The Science Behind Float Therapy for Anxiety
Flotation treatment is gaining popularity in today’s digital world, when many of us might feel overwhelmed at times. Flotation tanks are filled with warm water and Epsom salts to keep you floating, the lid is closed, and the lights are turned out. Taking away all sensory stimuli induces a profound state of relaxation by slowing down your brain wave rhythms.
Since its discovery, a number of studies have been published examining the possible therapeutic advantages of floating. The most consistent finding so far has been substantial decreases in subjective tension and improvements in relaxation when comparing pre- to post-float measurements. Additionally to these subjective results, floating has been shown to reduce blood pressure, heart rate, and cortisol levels.
The 1st Float Experiment Conducted Was For Reducing Anxiety
The Laureate Institute for Brain Research (LIBR) announced the publication in PLoS One of the world’s first float research in patients with anxiety and depression.
Floatation-REST (Reduced Environmental Stimulation Therapy) lowers sensory input to the nervous system by allowing the user to lie down in a pool of Epsom salt water. The float experience is tuned in such a way that sensory impulses from the visual, auditory, olfactory, gustatory, thermal, tactile, vestibular, gravitational, and proprioceptive channels, as well as the majority of movement and speech, are limited.
These three elements combine to create a unique float session atmosphere that benefits your mind, body, and soul. Together, they provide one of the world’s most calming experiences, refueling your mind and body with essential elements and minerals while refreshing your senses:
- Epsom salt (magnesium and sulphur)
- Very low sensory impulses
- Gravity reduction
The purpose of this open-label research was to determine if float therapy may alleviate anxiety, stress, and depression symptoms in a clinical sample. Fifty individuals with a variety of anxiety and stress-related illnesses were recruited (posttraumatic stress disorder, generalized anxiety, panic disorder, agoraphobia, and social anxiety), the majority of whom also had concomitant unipolar depression.
Self-reported affect measures were gathered immediately before and after a 1-hour float session, with the major outcome measure being the change in the Spielberger State Anxiety Inventory score from pre- to post-float. Regardless of condition, floatation-REST significantly decreased state anxiety.
Another way of reliving stress and anxiety is doing Yoga Psychology. Learn how Yoga Psychology will empower you with the answers and tools to create the life you want
Result of the Study
Additionally, participants reported substantial decreases in stress, muscular tension, pain, despair, and negative affect, as well as significant improvements in mood, as measured by increases in serenity, relaxation, enjoyment, and general well-being.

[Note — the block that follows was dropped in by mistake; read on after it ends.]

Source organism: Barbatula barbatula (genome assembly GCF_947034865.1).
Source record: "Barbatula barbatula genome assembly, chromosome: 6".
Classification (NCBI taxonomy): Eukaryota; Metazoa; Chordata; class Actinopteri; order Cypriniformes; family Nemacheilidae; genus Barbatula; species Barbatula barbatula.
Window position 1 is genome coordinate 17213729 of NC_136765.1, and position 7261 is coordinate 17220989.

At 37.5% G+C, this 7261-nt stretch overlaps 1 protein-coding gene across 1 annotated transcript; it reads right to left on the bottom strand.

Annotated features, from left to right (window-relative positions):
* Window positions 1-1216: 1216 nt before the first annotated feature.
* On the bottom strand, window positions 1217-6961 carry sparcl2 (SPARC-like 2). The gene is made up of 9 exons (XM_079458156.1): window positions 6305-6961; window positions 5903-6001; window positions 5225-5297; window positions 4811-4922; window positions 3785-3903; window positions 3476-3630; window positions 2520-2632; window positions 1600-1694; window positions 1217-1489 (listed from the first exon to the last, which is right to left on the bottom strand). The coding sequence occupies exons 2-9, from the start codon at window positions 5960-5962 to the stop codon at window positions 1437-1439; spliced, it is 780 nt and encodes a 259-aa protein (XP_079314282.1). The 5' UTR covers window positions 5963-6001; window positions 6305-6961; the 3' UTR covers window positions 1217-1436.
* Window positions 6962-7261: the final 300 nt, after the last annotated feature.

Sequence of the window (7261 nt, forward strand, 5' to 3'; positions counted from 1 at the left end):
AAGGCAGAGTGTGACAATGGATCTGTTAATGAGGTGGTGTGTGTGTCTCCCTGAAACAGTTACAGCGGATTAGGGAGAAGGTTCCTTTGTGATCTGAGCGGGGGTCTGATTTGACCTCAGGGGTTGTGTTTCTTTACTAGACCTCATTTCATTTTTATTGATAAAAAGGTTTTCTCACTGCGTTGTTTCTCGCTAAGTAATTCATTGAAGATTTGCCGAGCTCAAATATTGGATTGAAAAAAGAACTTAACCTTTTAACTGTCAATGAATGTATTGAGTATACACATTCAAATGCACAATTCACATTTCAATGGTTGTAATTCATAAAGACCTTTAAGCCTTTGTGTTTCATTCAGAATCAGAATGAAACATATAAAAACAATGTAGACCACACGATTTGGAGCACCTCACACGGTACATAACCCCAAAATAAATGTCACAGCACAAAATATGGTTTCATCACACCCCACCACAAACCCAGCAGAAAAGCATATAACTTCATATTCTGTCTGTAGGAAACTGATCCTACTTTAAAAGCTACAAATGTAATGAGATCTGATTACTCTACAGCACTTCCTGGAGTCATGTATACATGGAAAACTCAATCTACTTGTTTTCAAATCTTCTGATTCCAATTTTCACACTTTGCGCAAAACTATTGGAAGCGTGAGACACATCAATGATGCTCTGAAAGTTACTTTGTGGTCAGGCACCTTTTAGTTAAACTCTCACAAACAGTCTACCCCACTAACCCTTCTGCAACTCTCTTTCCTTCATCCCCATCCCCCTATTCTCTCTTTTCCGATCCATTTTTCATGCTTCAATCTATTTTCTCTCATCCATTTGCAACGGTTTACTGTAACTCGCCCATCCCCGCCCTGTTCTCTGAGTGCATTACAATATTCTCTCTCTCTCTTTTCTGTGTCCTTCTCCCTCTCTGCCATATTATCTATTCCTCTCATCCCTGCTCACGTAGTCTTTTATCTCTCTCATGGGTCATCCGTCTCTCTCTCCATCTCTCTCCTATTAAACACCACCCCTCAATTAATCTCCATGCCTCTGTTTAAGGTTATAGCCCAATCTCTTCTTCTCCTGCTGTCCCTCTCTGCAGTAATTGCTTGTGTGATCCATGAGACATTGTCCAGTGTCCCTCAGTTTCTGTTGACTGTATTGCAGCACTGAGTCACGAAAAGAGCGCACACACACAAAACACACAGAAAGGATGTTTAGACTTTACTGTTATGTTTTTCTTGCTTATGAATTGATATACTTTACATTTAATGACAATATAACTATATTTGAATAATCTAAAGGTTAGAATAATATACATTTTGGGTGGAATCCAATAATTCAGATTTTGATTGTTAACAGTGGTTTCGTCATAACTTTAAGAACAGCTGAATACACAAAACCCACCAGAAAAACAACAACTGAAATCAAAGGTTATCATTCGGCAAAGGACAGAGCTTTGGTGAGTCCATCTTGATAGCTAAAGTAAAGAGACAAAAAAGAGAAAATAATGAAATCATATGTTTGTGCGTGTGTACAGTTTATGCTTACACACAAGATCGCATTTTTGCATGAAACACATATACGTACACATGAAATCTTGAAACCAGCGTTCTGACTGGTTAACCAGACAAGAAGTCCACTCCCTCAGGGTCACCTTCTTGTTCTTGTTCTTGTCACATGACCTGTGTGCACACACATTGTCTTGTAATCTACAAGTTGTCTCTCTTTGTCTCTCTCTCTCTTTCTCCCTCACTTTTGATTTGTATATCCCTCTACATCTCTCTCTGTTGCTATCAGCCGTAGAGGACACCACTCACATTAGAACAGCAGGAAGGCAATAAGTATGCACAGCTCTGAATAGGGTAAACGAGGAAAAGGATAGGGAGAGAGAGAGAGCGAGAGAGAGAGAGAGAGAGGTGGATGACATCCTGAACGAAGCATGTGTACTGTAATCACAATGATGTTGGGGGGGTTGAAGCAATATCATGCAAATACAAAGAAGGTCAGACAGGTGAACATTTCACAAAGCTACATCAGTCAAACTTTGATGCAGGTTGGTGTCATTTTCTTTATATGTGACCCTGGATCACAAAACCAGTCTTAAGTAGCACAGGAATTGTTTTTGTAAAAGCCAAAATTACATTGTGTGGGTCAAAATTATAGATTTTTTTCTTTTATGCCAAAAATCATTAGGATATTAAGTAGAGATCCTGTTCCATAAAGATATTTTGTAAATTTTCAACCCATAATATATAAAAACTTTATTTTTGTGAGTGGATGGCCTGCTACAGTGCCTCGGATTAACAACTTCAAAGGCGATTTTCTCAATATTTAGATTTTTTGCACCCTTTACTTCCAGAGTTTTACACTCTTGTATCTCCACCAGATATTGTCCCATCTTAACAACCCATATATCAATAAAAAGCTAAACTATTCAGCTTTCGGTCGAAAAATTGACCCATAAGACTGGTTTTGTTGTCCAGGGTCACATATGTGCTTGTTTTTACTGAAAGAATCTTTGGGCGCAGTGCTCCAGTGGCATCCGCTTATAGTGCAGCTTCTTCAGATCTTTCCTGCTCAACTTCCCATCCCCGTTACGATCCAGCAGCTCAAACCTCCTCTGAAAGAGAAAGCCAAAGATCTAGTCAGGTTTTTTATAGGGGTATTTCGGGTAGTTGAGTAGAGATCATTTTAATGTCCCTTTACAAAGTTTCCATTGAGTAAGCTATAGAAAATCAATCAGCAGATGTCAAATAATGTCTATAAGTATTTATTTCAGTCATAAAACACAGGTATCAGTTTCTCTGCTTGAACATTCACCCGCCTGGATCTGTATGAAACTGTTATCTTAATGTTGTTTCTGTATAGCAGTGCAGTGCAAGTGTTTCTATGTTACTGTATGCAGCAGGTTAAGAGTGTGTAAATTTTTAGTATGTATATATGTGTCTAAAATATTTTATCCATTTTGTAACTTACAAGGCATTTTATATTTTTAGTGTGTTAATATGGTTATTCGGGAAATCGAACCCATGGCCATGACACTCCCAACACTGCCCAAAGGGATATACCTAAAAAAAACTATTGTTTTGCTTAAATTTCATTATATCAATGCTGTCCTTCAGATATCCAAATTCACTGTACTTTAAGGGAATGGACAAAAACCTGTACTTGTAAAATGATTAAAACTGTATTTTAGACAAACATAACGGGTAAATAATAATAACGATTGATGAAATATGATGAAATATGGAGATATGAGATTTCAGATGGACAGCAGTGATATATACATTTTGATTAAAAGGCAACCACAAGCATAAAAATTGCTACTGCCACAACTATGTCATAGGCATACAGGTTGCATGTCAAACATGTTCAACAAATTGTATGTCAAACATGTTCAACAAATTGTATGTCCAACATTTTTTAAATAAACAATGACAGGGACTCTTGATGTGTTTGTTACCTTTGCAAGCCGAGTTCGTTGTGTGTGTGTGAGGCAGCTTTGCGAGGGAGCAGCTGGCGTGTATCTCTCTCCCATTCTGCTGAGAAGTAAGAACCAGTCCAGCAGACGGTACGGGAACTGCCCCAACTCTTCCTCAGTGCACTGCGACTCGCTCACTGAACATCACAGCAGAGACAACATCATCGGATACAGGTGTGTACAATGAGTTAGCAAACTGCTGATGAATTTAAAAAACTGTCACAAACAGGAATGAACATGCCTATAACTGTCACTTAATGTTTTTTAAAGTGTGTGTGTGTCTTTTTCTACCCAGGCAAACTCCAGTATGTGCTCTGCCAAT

The impact sizes were similarly substantial across all diagnostic categories assessed for major symptom-related variables, such as decreases in state anxiety, stress, depression, and negative affect.
An exploratory subgroup study found that those with the highest levels of anxiety saw the greatest impacts. This latter finding is noteworthy in light of the fact that severely anxious participants reported the most severe impairments in life functioning and also demonstrated the greatest resistance to other forms of treatment; approximately two-thirds of severely anxious participants were currently taking an SSRI or SNRI, and more than three-quarters had attempted psychotherapy.
Of potential therapeutic significance, approximately 75% of the total sample and 82% of the highly worried subgroup claimed that Floatation-REST produced more relaxation than any other therapy or procedure they had tried before (S5 Fig).
The operation was generally well tolerated, with no significant safety issues arising from this single session. Although the outcomes of this preliminary investigation need replication in larger controlled trials, they imply that Floatation-REST may be a potential strategy for temporarily alleviating pain in those suffering from anxiety or depression.
Good Things Happen When You Disconnect
Dr. Justin Feinstein explains in this TED presentation how float treatment may assist people, particularly those who suffer from stress and anxiety, unplug their neurological systems from the continual stream of input.
Dr. Feinstein is a Clinical Neuropsychologist and the Director of the Laureate Institute for Brain Research’s Float Clinic and Research Center. His laboratory studies the impact of Floatation-REST (Reduced Environmental Stimulation Therapy) on the body and brain, as well as its potential as a therapeutic intervention for patients suffering from anxiety and stress-related diseases.
We feel that the future of flotation treatment is bright, and we can’t wait for you to experience our sensory deprivation tank in Utah!